Callum Iles's Reviews > Imperfect Birds

Imperfect Birds by Anne Lamott
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Jul 11, 2011

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Anne Lamott has never been one to stay within the lines of normality. Converted to Christianity through the writings of Soren Kierkegaard, she has forged forth as a provoking thinker, an entertaining writer and a believer that life is too short not to be controversial. Lamott’s controversy though is not born out of simply the desire to be different, but out of real conviction stemming from a difficult life and a love for the broken. I cannot fault her for this even though sometimes she makes me squirm.
Imperfect Birds is Anne Lamott’s foray into story, where she tells of a Bay Area family consisting of an alcoholic, a workaholic and child, who thinks she is an adult, addicted to the world of drugs. The book has a confronting rawness to it, as it shows life the way it really is; sometimes confusing, sometimes heartbreaking and how God is always there for us. The story draws on the author’s experiences of addiction and motherhood, and how mostly life as a parent consists of making the best decision you can at the time. Amongst all this, Lamott manages to find a perplexing middle ground between the harsh realities of family struggles and the beauty of life.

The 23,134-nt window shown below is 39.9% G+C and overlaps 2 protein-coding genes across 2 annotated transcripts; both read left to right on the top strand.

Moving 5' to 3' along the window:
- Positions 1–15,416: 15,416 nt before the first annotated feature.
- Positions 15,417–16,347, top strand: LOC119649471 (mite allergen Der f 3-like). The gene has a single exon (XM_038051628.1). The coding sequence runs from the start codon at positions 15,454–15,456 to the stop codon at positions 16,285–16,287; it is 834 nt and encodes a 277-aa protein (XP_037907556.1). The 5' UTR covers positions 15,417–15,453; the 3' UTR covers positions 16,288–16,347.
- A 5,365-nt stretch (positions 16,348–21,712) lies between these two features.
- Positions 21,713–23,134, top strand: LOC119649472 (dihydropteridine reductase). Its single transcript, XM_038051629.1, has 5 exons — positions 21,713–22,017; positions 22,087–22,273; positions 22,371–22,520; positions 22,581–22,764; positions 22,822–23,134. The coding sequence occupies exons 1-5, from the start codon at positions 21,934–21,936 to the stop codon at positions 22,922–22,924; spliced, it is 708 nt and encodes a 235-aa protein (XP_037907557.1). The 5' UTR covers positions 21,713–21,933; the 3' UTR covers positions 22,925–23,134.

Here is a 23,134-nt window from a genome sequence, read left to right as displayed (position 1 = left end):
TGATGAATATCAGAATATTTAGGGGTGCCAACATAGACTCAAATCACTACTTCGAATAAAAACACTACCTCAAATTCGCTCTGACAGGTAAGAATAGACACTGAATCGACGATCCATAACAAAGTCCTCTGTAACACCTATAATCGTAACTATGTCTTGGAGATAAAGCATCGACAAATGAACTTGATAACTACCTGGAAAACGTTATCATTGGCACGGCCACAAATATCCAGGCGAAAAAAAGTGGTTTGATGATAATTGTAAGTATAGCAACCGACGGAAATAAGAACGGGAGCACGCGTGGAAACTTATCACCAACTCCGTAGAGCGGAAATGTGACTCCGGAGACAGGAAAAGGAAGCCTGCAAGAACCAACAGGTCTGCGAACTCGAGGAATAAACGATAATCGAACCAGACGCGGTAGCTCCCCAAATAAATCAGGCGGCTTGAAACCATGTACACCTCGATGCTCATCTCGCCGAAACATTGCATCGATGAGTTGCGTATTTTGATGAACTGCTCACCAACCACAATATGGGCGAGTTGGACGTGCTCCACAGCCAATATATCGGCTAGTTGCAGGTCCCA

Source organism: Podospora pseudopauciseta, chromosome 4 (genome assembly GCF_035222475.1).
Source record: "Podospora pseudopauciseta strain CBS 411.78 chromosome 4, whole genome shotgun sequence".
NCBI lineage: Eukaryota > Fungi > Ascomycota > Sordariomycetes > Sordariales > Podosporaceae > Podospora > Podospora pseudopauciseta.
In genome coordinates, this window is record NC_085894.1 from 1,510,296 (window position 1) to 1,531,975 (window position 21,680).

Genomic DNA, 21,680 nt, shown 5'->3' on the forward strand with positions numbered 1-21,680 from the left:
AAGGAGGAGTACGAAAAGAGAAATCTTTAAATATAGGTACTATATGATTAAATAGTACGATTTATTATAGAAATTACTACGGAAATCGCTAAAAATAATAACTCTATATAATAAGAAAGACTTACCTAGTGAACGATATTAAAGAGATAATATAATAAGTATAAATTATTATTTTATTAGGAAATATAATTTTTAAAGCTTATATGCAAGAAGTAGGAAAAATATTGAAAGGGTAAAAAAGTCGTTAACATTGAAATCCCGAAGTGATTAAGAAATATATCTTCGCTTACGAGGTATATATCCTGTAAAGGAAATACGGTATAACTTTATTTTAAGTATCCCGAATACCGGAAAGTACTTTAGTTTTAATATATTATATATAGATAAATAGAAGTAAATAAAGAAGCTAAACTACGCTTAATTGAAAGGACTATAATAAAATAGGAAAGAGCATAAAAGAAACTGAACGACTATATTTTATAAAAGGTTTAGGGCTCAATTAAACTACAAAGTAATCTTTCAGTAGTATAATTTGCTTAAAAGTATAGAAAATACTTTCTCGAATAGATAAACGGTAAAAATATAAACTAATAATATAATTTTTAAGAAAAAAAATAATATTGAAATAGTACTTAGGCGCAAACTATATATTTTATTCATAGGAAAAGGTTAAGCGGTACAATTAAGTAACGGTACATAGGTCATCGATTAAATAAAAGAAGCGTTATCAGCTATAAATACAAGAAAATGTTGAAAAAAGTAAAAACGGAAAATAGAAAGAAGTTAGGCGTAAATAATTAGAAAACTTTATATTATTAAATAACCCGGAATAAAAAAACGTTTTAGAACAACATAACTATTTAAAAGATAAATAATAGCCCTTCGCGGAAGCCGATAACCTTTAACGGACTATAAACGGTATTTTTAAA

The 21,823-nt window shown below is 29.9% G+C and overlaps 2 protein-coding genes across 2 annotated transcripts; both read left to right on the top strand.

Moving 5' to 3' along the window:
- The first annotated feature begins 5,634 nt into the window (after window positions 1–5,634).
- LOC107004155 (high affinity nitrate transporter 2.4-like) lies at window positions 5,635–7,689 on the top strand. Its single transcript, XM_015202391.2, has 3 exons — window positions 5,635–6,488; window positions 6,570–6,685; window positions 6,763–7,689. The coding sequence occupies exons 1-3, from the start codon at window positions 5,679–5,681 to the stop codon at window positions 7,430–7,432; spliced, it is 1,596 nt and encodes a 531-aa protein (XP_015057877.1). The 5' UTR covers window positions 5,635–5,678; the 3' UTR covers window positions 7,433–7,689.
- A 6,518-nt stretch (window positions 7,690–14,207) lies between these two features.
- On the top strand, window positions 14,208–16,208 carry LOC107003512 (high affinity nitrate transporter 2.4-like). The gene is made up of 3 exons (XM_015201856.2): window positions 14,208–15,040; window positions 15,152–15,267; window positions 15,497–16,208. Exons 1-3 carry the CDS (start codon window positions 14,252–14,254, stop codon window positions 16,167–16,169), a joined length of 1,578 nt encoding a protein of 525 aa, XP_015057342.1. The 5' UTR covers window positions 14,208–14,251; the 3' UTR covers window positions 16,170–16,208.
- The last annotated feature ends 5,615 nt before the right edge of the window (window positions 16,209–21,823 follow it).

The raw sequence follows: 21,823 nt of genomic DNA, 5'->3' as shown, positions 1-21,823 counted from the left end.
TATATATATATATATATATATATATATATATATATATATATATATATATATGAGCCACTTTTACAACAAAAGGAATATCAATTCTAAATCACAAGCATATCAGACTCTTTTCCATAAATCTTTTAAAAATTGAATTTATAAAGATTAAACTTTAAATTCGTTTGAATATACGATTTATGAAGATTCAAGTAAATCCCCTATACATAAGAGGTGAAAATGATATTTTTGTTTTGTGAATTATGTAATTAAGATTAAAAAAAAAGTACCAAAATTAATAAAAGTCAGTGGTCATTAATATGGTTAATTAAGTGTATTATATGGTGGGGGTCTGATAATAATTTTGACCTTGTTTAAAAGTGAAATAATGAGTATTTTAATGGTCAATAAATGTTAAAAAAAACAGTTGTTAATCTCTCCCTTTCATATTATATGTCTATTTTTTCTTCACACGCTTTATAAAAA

One of the interesting complexities of Imperfect Birds for me was that it wasn’t what would be called a ‘feel good’ book, with none of the characters catering to the audience. Each was flawed in their own way and while they had moments of appeal such as when Rosie and her mother finally speak frankly to each other, Lamott manages to create a story which reflects reality rather than building an ideal.
One can tell that much thought and prayer has gone into Imperfect Birds. Much like the characters in the story, on the surface it seems like a rather standard dramatic fiction, but if you know what you are looking for you can see glimpses of God meeting us in our brokenness, of sociological insights on the beautiful bond between mother and daughter and how that can be manipulated and how important it is that parents act early when there are signs their children are becoming involved in the wrong things.
Lamott is a true wordsmith and as well as the story being engaging, at times her sentences capture you with the way they paint a story before you.
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